I was probably told this a long time ago, but ageing brain fade is setting in.
Roger.
1970. Vision test and also the colour lantern test. Glasses not permitted. After that a vision test for every 'ticket' examination, but not the lantern test. I believe about 1979 there was a bit of allowance, but there were limits. I didn't have a problem then so I'm not sure. My last test for driving the Quack said, "20/20." Reading etc is a different matter!
 

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5. The vision standards for all deck/dual career personnel, merchant navy and fishing vessel, are as follows:
Basic Visual Acuity Standard *
Without spectacles or contact lenses
Higher Visual Acuity
Standard - With spectacles or
contact lenses if needed
Colour Vision
Ishihara test
Better eye Other eye Better eye Other eye
6/60 6/60 6/6 6/12 Pass Ishihara test
Vision standard for serving seafarers who become monocular
6/60 N/A 6/6 N/A Pass Ishihara Test
6. The Ishihara test is carried out using either 38 or 24 colour plates.
Use of aids to vision - spectacles or contact lenses
7. All deck/dual career personnel must be able to reach the basic visual acuity standard (6/60) without
using spectacles or contact lenses. Applicants may use spectacles or contact lenses to reach the higher
standard (6/6, 6/12). All applicants who pass the seafarer vision test using aids to vision should use
them when on watch and should also carry with them a spare pair of spectacles or contact lenses.
Where to take the seafarer vision test
8. With effect from 1 December 1999 Marine Offices will no longer conduct the seafarer visual acuity
and colour vision test. From that date any registered optometrist, usually found in most optician’s, may
conduct this test. A combined information leaflet, application form and seafarer vision test report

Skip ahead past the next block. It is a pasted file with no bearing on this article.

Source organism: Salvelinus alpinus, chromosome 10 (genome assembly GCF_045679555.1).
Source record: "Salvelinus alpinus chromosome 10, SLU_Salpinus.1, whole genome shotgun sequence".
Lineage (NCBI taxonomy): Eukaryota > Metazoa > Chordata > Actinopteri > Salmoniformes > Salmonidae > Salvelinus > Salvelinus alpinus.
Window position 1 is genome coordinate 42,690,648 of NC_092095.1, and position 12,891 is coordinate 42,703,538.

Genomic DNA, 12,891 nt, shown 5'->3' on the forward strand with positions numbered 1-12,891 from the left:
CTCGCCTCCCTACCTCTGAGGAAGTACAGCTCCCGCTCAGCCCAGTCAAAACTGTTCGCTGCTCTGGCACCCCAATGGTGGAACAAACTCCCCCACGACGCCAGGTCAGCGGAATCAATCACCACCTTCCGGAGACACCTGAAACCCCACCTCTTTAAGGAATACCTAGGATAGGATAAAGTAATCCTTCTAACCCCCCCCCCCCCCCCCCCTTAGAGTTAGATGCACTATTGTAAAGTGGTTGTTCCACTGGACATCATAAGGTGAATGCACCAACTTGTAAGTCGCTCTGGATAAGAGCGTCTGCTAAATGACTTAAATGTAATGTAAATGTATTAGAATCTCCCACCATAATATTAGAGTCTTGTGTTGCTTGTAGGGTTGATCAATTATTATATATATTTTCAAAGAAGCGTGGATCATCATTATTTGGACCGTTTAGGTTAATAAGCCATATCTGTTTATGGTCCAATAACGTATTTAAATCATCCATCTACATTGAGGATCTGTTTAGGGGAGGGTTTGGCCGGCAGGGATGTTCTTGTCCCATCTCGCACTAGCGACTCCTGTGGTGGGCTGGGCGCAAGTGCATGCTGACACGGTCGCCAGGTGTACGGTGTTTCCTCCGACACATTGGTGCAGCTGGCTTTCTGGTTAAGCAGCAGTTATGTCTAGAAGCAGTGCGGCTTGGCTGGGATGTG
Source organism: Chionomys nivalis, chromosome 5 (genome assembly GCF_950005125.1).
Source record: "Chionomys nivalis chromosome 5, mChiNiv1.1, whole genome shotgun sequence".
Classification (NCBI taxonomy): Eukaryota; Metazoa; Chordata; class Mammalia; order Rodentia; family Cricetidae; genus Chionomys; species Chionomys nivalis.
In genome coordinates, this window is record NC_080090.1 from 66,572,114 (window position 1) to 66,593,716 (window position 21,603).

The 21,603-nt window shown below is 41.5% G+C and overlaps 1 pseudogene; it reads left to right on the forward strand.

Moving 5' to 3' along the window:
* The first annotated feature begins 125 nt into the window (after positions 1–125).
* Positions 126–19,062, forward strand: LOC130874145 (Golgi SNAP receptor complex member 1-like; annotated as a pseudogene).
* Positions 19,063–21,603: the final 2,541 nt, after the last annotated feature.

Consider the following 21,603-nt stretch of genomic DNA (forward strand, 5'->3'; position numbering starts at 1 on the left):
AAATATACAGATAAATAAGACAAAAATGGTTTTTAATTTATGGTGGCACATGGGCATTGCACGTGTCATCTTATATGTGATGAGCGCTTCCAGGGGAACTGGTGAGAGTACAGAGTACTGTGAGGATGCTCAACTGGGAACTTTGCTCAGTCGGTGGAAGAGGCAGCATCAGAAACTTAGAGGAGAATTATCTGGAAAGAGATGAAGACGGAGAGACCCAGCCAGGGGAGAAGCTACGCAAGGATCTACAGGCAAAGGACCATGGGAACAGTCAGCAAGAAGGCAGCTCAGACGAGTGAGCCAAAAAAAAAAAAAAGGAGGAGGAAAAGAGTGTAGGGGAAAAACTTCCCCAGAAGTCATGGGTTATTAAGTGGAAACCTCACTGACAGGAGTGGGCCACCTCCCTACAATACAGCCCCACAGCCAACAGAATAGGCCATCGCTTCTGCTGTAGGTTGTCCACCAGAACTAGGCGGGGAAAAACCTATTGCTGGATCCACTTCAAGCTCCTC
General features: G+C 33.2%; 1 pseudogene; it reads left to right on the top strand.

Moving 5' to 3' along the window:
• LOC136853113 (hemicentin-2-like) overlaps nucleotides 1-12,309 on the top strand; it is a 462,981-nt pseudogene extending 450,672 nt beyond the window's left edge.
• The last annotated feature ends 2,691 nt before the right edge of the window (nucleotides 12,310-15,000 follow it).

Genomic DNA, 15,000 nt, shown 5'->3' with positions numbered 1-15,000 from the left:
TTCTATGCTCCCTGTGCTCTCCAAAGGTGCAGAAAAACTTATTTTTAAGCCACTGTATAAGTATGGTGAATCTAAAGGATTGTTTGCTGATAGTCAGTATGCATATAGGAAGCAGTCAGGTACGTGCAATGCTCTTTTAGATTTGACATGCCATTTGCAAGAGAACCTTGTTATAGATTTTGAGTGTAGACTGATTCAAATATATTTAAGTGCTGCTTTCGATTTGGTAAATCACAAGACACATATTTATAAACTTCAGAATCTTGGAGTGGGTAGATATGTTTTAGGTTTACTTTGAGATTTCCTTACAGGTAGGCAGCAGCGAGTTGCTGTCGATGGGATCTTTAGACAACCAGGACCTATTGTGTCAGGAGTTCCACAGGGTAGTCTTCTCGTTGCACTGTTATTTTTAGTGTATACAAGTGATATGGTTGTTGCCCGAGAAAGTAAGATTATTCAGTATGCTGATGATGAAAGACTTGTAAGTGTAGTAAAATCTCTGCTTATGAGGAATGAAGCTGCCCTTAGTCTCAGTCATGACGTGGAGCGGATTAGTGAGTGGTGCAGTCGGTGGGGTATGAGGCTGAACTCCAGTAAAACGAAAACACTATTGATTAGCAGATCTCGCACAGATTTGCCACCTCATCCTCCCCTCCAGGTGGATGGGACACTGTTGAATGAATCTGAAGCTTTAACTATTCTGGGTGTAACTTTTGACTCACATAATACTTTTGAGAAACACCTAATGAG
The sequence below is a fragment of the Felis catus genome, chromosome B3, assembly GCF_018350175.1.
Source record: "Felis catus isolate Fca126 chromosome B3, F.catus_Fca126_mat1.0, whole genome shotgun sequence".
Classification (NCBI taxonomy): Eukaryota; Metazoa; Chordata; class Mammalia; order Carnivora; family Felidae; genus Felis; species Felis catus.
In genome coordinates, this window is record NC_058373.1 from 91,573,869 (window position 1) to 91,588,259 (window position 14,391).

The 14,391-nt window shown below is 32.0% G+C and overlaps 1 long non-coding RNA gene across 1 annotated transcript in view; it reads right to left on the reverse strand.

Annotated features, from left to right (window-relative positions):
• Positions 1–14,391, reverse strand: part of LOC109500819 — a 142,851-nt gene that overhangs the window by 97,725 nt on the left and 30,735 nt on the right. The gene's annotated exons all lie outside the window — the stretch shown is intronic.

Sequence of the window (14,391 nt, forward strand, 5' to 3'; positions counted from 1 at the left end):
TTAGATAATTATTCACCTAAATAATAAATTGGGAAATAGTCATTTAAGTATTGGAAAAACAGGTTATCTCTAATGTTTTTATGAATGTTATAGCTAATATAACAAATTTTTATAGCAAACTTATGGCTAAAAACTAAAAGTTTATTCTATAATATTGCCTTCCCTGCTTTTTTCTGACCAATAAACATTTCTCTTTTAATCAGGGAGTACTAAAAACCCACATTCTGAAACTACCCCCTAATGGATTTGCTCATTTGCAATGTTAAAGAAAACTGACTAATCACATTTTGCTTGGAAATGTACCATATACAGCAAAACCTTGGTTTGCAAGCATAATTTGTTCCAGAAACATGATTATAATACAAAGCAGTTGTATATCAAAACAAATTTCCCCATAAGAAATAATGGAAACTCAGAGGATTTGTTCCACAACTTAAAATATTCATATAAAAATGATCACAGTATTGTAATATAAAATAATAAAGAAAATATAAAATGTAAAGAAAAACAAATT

(MSF4100) for completion by the optician, may be obtained from any Marine office. A list of Marine
Offices is at Annex 1 of this Notice. The seafarer vision test is valid for two years
 

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before we spin too many yarns, give a thought for the engineers, who may have sat at mummys right hand, winding the balls of coloured wool, for that excellent fairisle knitted jumper. Robin wools. paton and Balwins, and wenndy wools all come to mind, as well as being a mummys boys, being looked after by some gruff C/E and a soft hearted Captain, We all cannot have perfect eyesight, However we can all feel the warmth of our shipping companions? Even if it is a swift kick up the Backside?.
Maybe our school of learning was the ZILATALLE, or Herbert Strasser, all good yarns, and many a coloured thread. The engineers eye sight test was coloured wools and threads=[cotton] so one did not mistakenly connect up the wrong cables, or put back that ''machine' in the wrong order/ I just wonder/ WHO IS SPINNING A YARN HERE!
 

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I would say that a 5 year indenture as a highwayman would be the perfect qualification for a Purser!(Jester)
 

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I failed my eyesight test for deck cadet, but I did not want to be an engineer. I served a 5 years apprenticeship on shore in electrical and instrumentation. When my time was up I went for a pre sea grading and got unclassified engineer. Went to sea for a couple of years as junior to 4th then left. In hindsight not being an engineer was the best move, as I worked in instrumentation/automatic control in the oil and gas business for the rest of my working life. Instrumentation was the best job to be in.
However if I had known about purser cadets, I could have gone into that. My mum would have been happier for sure.
I recall seeing adverts for the RN. "Why be a clerk in an office when you can be a writer in the Navy" Paymaster Commander Alistair D'acre Lacy .. a chap I once knew. Top chap, boss of Tecnicare International.